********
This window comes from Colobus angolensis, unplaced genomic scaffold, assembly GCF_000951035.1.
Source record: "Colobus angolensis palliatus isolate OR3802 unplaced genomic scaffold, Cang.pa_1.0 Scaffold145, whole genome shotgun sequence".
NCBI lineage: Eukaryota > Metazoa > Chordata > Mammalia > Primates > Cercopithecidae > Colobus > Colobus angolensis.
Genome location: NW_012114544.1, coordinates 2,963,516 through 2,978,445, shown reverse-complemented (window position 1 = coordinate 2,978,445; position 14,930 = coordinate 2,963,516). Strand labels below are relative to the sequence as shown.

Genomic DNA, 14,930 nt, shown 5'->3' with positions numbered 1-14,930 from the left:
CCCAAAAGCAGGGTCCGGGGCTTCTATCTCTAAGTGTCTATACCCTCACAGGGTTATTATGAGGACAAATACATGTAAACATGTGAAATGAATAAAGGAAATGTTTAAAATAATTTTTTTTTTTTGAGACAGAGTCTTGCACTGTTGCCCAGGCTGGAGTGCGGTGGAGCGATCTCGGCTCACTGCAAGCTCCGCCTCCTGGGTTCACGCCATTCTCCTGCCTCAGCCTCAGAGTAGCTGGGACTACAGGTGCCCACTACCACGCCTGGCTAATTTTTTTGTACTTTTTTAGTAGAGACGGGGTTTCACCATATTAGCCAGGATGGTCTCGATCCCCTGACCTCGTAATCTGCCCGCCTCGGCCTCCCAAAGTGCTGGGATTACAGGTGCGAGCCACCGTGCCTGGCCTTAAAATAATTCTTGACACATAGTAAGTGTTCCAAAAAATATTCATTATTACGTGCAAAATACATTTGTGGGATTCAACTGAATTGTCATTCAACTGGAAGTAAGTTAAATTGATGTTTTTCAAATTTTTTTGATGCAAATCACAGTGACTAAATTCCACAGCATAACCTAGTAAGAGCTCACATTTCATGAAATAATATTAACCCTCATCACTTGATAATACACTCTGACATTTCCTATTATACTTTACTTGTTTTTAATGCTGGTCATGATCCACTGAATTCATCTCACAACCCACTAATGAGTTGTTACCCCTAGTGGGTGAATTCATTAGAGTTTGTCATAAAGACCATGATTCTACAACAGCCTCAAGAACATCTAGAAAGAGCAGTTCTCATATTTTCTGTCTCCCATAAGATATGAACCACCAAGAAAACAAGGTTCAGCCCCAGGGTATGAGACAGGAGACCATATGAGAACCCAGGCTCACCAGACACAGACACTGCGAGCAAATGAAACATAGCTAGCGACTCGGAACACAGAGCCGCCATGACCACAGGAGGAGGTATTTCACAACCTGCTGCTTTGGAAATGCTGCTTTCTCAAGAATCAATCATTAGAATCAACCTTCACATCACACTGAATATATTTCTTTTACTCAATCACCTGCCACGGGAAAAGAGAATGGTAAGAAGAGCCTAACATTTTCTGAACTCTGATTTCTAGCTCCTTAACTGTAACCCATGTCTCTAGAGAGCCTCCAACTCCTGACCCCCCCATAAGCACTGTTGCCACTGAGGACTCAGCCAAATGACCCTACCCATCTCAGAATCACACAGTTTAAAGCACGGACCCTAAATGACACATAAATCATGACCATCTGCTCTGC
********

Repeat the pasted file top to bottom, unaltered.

This window comes from Colobus angolensis, unplaced genomic scaffold, assembly GCF_000951035.1.
Source record: "Colobus angolensis palliatus isolate OR3802 unplaced genomic scaffold, Cang.pa_1.0 Scaffold145, whole genome shotgun sequence".
NCBI lineage: Eukaryota > Metazoa > Chordata > Mammalia > Primates > Cercopithecidae > Colobus > Colobus angolensis.
Genome location: NW_012114544.1, coordinates 2,963,516 through 2,978,445, shown reverse-complemented (window position 1 = coordinate 2,978,445; position 14,930 = coordinate 2,963,516). Strand labels below are relative to the sequence as shown.

Genomic DNA, 14,930 nt, shown 5'->3' with positions numbered 1-14,930 from the left:
CCCAAAAGCAGGGTCCGGGGCTTCTATCTCTAAGTGTCTATACCCTCACAGGGTTATTATGAGGACAAATACATGTAAACATGTGAAATGAATAAAGGAAATGTTTAAAATAATTTTTTTTTTTTGAGACAGAGTCTTGCACTGTTGCCCAGGCTGGAGTGCGGTGGAGCGATCTCGGCTCACTGCAAGCTCCGCCTCCTGGGTTCACGCCATTCTCCTGCCTCAGCCTCAGAGTAGCTGGGACTACAGGTGCCCACTACCACGCCTGGCTAATTTTTTTGTACTTTTTTAGTAGAGACGGGGTTTCACCATATTAGCCAGGATGGTCTCGATCCCCTGACCTCGTAATCTGCCCGCCTCGGCCTCCCAAAGTGCTGGGATTACAGGTGCGAGCCACCGTGCCTGGCCTTAAAATAATTCTTGACACATAGTAAGTGTTCCAAAAAATATTCATTATTACGTGCAAAATACATTTGTGGGATTCAACTGAATTGTCATTCAACTGGAAGTAAGTTAAATTGATGTTTTTCAAATTTTTTTGATGCAAATCACAGTGACTAAATTCCACAGCATAACCTAGTAAGAGCTCACATTTCATGAAATAATATTAACCCTCATCACTTGATAATACACTCTGACATTTCCTATTATACTTTACTTGTTTTTAATGCTGGTCATGATCCACTGAATTCATCTCACAACCCACTAATGAGTTGTTACCCCTAGTGGGTGAATTCATTAGAGTTTGTCATAAAGACCATGATTCTACAACAGCCTCAAGAACATCTAGAAAGAGCAGTTCTCATATTTTCTGTCTCCCATAAGATATGAACCACCAAGAAAACAAGGTTCAGCCCCAGGGTATGAGACAGGAGACCATATGAGAACCCAGGCTCACCAGACACAGACACTGCGAGCAAATGAAACATAGCTAGCGACTCGGAACACAGAGCCGCCATGACCACAGGAGGAGGTATTTCACAACCTGCTGCTTTGGAAATGCTGCTTTCTCAAGAATCAATCATTAGAATCAACCTTCACATCACACTGAATATATTTCTTTTACTCAATCACCTGCCACGGGAAAAGAGAATGGTAAGAAGAGCCTAACATTTTCTGAACTCTGATTTCTAGCTCCTTAACTGTAACCCATGTCTCTAGAGAGCCTCCAACTCCTGACCCCCCCATAAGCACTGTTGCCACTGAGGACTCAGCCAAATGACCCTACCCATCTCAGAATCACACAGTTTAAAGCACGGACCCTAAATGACACATAAATCATGACCATCTGCTCTGC